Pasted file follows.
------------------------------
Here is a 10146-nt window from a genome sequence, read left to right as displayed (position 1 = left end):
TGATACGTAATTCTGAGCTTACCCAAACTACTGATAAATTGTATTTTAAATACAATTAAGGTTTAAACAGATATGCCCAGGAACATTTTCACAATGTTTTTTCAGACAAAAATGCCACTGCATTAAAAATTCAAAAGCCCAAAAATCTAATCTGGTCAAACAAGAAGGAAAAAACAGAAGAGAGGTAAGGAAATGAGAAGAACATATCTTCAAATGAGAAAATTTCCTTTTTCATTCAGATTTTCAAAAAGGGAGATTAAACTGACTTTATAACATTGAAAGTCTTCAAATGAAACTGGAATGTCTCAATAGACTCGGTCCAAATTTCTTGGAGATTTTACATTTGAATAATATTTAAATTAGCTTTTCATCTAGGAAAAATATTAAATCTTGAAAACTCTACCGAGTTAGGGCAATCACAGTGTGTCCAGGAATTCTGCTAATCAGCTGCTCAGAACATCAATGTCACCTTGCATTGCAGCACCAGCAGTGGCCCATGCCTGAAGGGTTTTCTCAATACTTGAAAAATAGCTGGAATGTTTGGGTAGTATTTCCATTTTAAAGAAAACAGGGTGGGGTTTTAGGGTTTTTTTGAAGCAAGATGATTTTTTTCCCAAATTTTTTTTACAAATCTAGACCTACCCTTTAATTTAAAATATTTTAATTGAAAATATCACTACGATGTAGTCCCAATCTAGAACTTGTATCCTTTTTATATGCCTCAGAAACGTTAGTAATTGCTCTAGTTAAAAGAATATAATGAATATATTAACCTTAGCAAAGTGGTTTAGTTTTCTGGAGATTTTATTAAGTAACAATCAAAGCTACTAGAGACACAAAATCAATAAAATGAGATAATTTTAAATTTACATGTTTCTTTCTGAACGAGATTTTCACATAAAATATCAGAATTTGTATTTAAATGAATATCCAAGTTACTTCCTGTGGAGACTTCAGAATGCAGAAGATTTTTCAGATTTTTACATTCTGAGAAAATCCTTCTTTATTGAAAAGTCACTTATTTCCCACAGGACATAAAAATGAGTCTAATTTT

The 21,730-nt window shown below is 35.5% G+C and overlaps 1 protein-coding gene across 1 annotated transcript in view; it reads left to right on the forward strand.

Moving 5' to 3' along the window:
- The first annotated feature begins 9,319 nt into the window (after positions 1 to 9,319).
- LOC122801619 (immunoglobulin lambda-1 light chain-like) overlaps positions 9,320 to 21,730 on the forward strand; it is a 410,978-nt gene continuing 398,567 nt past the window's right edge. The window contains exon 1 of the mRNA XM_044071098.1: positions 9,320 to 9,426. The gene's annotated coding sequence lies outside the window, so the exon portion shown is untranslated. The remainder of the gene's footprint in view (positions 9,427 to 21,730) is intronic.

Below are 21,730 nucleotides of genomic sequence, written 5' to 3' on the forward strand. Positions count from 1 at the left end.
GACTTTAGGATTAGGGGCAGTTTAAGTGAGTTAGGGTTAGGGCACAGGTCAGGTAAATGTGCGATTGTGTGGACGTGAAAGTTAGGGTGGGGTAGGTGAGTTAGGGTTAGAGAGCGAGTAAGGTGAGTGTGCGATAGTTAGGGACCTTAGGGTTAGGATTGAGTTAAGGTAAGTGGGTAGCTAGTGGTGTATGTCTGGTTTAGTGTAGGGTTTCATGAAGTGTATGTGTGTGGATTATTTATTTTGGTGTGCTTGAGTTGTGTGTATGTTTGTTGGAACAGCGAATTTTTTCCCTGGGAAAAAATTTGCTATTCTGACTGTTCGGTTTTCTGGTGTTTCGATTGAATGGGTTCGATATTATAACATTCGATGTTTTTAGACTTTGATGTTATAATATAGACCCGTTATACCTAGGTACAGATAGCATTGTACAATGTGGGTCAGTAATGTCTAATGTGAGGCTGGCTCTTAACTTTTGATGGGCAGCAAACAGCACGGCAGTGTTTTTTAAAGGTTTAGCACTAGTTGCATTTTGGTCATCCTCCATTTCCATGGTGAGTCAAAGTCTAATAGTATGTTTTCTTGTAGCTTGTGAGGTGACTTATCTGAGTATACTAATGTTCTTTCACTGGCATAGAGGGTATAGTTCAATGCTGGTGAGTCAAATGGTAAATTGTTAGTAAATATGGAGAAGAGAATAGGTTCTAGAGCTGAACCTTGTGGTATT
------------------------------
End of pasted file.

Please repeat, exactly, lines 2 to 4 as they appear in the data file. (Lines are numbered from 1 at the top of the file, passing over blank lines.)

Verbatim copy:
TGATACGTAATTCTGAGCTTACCCAAACTACTGATAAATTGTATTTTAAATACAATTAAGGTTTAAACAGATATGCCCAGGAACATTTTCACAATGTTTTTTCAGACAAAAATGCCACTGCATTAAAAATTCAAAAGCCCAAAAATCTAATCTGGTCAAACAAGAAGGAAAAAACAGAAGAGAGGTAAGGAAATGAGAAGAACATATCTTCAAATGAGAAAATTTCCTTTTTCATTCAGATTTTCAAAAAGGGAGATTAAACTGACTTTATAACATTGAAAGTCTTCAAATGAAACTGGAATGTCTCAATAGACTCGGTCCAAATTTCTTGGAGATTTTACATTTGAATAATATTTAAATTAGCTTTTCATCTAGGAAAAATATTAAATCTTGAAAACTCTACCGAGTTAGGGCAATCACAGTGTGTCCAGGAATTCTGCTAATCAGCTGCTCAGAACATCAATGTCACCTTGCATTGCAGCACCAGCAGTGGCCCATGCCTGAAGGGTTTTCTCAATACTTGAAAAATAGCTGGAATGTTTGGGTAGTATTTCCATTTTAAAGAAAACAGGGTGGGGTTTTAGGGTTTTTTTGAAGCAAGATGATTTTTTTCCCAAATTTTTTTTACAAATCTAGACCTACCCTTTAATTTAAAATATTTTAATTGAAAATATCACTACGATGTAGTCCCAATCTAGAACTTGTATCCTTTTTATATGCCTCAGAAACGTTAGTAATTGCTCTAGTTAAAAGAATATAATGAATATATTAACCTTAGCAAAGTGGTTTAGTTTTCTGGAGATTTTATTAAGTAACAATCAAAGCTACTAGAGACACAAAATCAATAAAATGAGATAATTTTAAATTTACATGTTTCTTTCTGAACGAGATTTTCACATAAAATATCAGAATTTGTATTTAAATGAATATCCAAGTTACTTCCTGTGGAGACTTCAGAATGCAGAAGATTTTTCAGATTTTTACATTCTGAGAAAATCCTTCTTTATTGAAAAGTCACTTATTTCCCACAGGACATAAAAATGAGTCTAATTTT

The 21,730-nt window shown below is 35.5% G+C and overlaps 1 protein-coding gene across 1 annotated transcript in view; it reads left to right on the forward strand.

Moving 5' to 3' along the window: